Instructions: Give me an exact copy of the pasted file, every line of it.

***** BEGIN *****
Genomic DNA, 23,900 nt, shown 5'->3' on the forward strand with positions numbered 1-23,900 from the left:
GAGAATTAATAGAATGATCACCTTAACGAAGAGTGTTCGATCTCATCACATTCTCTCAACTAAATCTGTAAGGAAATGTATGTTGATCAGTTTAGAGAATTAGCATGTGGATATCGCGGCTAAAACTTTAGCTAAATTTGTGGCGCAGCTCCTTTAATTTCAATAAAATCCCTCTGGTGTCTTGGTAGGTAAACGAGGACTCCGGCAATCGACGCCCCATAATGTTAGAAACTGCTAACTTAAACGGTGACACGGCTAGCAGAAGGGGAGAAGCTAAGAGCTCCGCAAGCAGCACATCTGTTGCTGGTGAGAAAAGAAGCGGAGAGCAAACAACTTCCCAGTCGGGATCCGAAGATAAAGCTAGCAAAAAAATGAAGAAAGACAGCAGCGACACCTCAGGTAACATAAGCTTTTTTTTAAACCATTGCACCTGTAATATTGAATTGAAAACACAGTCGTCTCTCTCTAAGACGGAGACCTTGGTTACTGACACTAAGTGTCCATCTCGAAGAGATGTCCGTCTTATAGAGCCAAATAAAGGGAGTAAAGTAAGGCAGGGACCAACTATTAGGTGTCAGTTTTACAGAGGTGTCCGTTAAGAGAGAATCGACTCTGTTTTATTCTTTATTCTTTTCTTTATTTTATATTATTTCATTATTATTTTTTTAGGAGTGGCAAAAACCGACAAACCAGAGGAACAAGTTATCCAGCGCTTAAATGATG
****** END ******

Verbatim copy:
Genomic DNA, 23,900 nt, shown 5'->3' on the forward strand with positions numbered 1-23,900 from the left:
GAGAATTAATAGAATGATCACCTTAACGAAGAGTGTTCGATCTCATCACATTCTCTCAACTAAATCTGTAAGGAAATGTATGTTGATCAGTTTAGAGAATTAGCATGTGGATATCGCGGCTAAAACTTTAGCTAAATTTGTGGCGCAGCTCCTTTAATTTCAATAAAATCCCTCTGGTGTCTTGGTAGGTAAACGAGGACTCCGGCAATCGACGCCCCATAATGTTAGAAACTGCTAACTTAAACGGTGACACGGCTAGCAGAAGGGGAGAAGCTAAGAGCTCCGCAAGCAGCACATCTGTTGCTGGTGAGAAAAGAAGCGGAGAGCAAACAACTTCCCAGTCGGGATCCGAAGATAAAGCTAGCAAAAAAATGAAGAAAGACAGCAGCGACACCTCAGGTAACATAAGCTTTTTTTTAAACCATTGCACCTGTAATATTGAATTGAAAACACAGTCGTCTCTCTCTAAGACGGAGACCTTGGTTACTGACACTAAGTGTCCATCTCGAAGAGATGTCCGTCTTATAGAGCCAAATAAAGGGAGTAAAGTAAGGCAGGGACCAACTATTAGGTGTCAGTTTTACAGAGGTGTCCGTTAAGAGAGAATCGACTCTGTTTTATTCTTTATTCTTTTCTTTATTTTATATTATTTCATTATTATTTTTTTAGGAGTGGCAAAAACCGACAAACCAGAGGAACAAGTTATCCAGCGCTTAAATGATG